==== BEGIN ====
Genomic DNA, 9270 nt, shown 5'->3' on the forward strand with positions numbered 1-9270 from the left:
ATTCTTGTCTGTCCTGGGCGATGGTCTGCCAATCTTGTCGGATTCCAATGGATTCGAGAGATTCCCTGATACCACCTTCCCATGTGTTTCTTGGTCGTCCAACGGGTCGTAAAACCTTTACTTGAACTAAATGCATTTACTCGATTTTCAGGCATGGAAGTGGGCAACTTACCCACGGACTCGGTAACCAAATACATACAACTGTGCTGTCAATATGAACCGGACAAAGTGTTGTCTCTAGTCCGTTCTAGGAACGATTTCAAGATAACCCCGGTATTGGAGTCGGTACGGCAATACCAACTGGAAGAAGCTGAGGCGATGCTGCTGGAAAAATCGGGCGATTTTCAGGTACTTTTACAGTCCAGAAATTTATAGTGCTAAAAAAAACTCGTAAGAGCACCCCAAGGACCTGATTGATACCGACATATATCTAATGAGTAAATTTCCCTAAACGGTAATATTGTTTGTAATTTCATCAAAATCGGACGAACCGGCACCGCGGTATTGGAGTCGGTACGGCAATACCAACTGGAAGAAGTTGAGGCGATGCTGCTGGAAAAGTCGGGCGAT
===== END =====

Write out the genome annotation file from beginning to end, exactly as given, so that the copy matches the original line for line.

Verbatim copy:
Genomic DNA, 9270 nt, shown 5'->3' on the forward strand with positions numbered 1-9270 from the left:
ATTCTTGTCTGTCCTGGGCGATGGTCTGCCAATCTTGTCGGATTCCAATGGATTCGAGAGATTCCCTGATACCACCTTCCCATGTGTTTCTTGGTCGTCCAACGGGTCGTAAAACCTTTACTTGAACTAAATGCATTTACTCGATTTTCAGGCATGGAAGTGGGCAACTTACCCACGGACTCGGTAACCAAATACATACAACTGTGCTGTCAATATGAACCGGACAAAGTGTTGTCTCTAGTCCGTTCTAGGAACGATTTCAAGATAACCCCGGTATTGGAGTCGGTACGGCAATACCAACTGGAAGAAGCTGAGGCGATGCTGCTGGAAAAATCGGGCGATTTTCAGGTACTTTTACAGTCCAGAAATTTATAGTGCTAAAAAAAACTCGTAAGAGCACCCCAAGGACCTGATTGATACCGACATATATCTAATGAGTAAATTTCCCTAAACGGTAATATTGTTTGTAATTTCATCAAAATCGGACGAACCGGCACCGCGGTATTGGAGTCGGTACGGCAATACCAACTGGAAGAAGTTGAGGCGATGCTGCTGGAAAAGTCGGGCGAT